With many in the solar industry worried about its prospects in New Jersey, the state will convene a stakeholders’ meeting this week to focus on what, if anything, should be done to stabilize a sector some say is in danger of collapsing.
The session, to be convened by the state Board of Public Utilities (BPU) in Trenton on Thursday, comes at a time when the price of solar renewable energy certificates (SREC), the primary means of financing the installation of new systems, has fallen precipitously.
The cause, most agree, is an oversupply of the certificates resulting from a flood of investment by developers large and small seeking to take advantage of generous ratepayer subsidies and lucrative federal tax incentives to cash in on the fast-growing solar program. With an oversupply of the certificates, there has been steep decline in the prices they earn for producing electricity from the solar systems.
On Friday, the certificates, which had been trading on the spot market for as high as the mid-$600 range a few months ago, were down as low as $150 before rebounding later in the day to a high of $200, according to Howard Fleisher, managing partner of NJSREC.com, a solar consulting firm.
A Dilemma for the Administration
The issue presents a difficult dilemma for the Christie administration, which expressed concerns about the high price of solar power in its revised Energy Master Plan (EMP) released this past June. While the falling SREC prices are welcomed because ultimately ratepayers bear the cost of paying off the certificates, if they drop too steeply it could disrupt an industry that has created thousands of jobs in an otherwise sluggish economy.
“Without some measure being taken, the next two years could see sub-$200 SREC prices,” predicted Jeffrey Milanaik, a member of the New Jersey Solar Energy Coalition. “With a depressed market, two-thirds of the businesses will be out of business.”
That would undermine the state’s efforts to grow a green economy. To date, although New Jersey is making a push to develop offshore wind and attract the manufacturing segments that would help it grow, its most successful efforts have been in creating a vibrant solar sector. More than 10,000 solar installations have been deployed in the state, second to only California.
What’s to be done? That essentially is the purpose of the stakeholder meeting, which originally was scheduled to focus on the electric utility-run solar schemes that are set to expire soon. The program, involving utility-sponsored solar installations financed by long-term contracts with customers, locked in deals to develop 21 megawatts of solar capacity earlier this summer. More contractors bid to participate in the program than ever before in a solicitation held last month.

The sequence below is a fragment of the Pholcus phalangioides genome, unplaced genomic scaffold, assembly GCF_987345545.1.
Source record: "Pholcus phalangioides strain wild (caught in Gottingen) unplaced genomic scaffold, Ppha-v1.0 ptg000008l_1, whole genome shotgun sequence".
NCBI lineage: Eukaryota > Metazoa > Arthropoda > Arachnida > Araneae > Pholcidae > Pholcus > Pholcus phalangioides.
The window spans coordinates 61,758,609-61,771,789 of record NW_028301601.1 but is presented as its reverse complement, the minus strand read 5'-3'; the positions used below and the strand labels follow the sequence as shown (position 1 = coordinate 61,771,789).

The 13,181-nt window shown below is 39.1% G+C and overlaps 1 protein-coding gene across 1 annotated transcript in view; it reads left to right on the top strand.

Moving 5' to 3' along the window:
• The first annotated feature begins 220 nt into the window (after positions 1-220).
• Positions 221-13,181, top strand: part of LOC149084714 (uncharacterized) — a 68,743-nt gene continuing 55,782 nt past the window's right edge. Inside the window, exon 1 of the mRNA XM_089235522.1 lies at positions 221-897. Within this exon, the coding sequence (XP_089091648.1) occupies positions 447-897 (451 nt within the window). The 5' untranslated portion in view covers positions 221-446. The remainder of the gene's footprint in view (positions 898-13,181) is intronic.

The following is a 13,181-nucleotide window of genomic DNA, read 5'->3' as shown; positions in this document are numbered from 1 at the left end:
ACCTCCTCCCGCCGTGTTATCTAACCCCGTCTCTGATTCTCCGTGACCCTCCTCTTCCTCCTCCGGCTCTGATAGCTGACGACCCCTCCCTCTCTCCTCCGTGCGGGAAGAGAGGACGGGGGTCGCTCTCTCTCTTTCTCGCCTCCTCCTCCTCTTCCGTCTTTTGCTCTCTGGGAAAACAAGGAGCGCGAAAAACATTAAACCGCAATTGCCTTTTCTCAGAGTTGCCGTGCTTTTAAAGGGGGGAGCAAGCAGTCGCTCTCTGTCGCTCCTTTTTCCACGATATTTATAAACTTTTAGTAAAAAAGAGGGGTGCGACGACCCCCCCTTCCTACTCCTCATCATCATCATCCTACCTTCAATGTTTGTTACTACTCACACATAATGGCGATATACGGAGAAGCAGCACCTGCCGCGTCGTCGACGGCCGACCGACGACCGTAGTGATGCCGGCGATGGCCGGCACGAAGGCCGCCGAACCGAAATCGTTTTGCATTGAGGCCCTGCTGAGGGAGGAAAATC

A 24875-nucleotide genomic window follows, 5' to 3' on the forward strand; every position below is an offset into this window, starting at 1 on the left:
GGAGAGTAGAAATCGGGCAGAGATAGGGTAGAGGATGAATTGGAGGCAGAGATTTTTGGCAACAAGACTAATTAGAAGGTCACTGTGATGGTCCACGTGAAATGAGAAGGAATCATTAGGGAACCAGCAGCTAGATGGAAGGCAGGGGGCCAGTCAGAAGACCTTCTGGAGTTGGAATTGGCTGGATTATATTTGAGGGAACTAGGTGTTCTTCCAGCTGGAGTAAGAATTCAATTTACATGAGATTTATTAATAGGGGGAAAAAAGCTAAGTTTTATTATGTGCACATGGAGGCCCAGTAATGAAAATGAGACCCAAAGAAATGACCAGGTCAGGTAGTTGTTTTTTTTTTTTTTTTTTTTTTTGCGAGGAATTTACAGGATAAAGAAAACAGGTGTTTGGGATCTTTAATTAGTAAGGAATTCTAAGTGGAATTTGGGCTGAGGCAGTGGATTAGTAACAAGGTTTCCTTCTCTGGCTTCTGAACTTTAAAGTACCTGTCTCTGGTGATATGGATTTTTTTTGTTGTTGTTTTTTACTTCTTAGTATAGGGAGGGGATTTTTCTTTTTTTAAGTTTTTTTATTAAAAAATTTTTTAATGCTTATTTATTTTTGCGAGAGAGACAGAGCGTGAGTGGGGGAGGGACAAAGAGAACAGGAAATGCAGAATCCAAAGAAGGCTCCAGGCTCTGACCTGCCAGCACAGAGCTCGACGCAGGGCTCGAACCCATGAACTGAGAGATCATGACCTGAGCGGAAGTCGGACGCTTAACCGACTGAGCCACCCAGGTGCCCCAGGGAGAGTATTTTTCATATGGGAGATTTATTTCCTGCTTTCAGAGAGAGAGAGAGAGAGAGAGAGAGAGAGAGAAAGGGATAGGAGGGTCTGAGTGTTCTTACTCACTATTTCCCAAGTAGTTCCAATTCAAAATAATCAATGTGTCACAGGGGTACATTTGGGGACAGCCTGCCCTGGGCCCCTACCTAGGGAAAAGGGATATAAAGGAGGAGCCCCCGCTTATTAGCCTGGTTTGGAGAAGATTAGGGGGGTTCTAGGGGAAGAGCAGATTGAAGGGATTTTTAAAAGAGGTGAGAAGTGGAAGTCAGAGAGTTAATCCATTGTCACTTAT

Many solar industry officials, such as Lyle Rawlings, president of Advanced Solar Products in Flemington, favor extending the program, citing a bill passed by the Senate (S-2371), which, among other things, would require 80 percent of the certificates to go to utility-run programs with long-run contracts.
The advantage of long-term contracts is they give price certainty to both owners of the systems and investors. In the most recent utility-run program, SREC prices were locked in between $265 and $422, far below the more than $600 the certificates are selling on the spot market.
Sending a Message
More importantly, Rawlings argued the state needs to send a message that it will manage the solar market, either through a floor price for the certificates, as some have suggested, or through a structured market run by the electric utilities involving long-term contracts.
“We need some controls on the pace of construction,” Rawlings said.
In inviting stakeholders to the meeting, the Office of Clean Energy suggested one way to solve the oversupply issue is to establish a floor ceiling (the lowest price) for the certificates. Other industry officials support another option, which would accelerate how many solar certificates power suppliers would have to buy next year to meet a legislatively mandated target for solar energy.
That approach is favored by the New Jersey Solar Energy Coalition, which has engaged a consultant to gauge its effectiveness in stabilizing the market, according to Milanaik. Whether the state agency will endorse that approach is uncertain, since it opposed the bill when it came up for a vote in the Senate Environment and Energy Committee this summer.
Nevertheless, the debate at the session this week should help frame whatever measures are taken by the administration and lawmakers this fall to deal with problems facing the solar sector.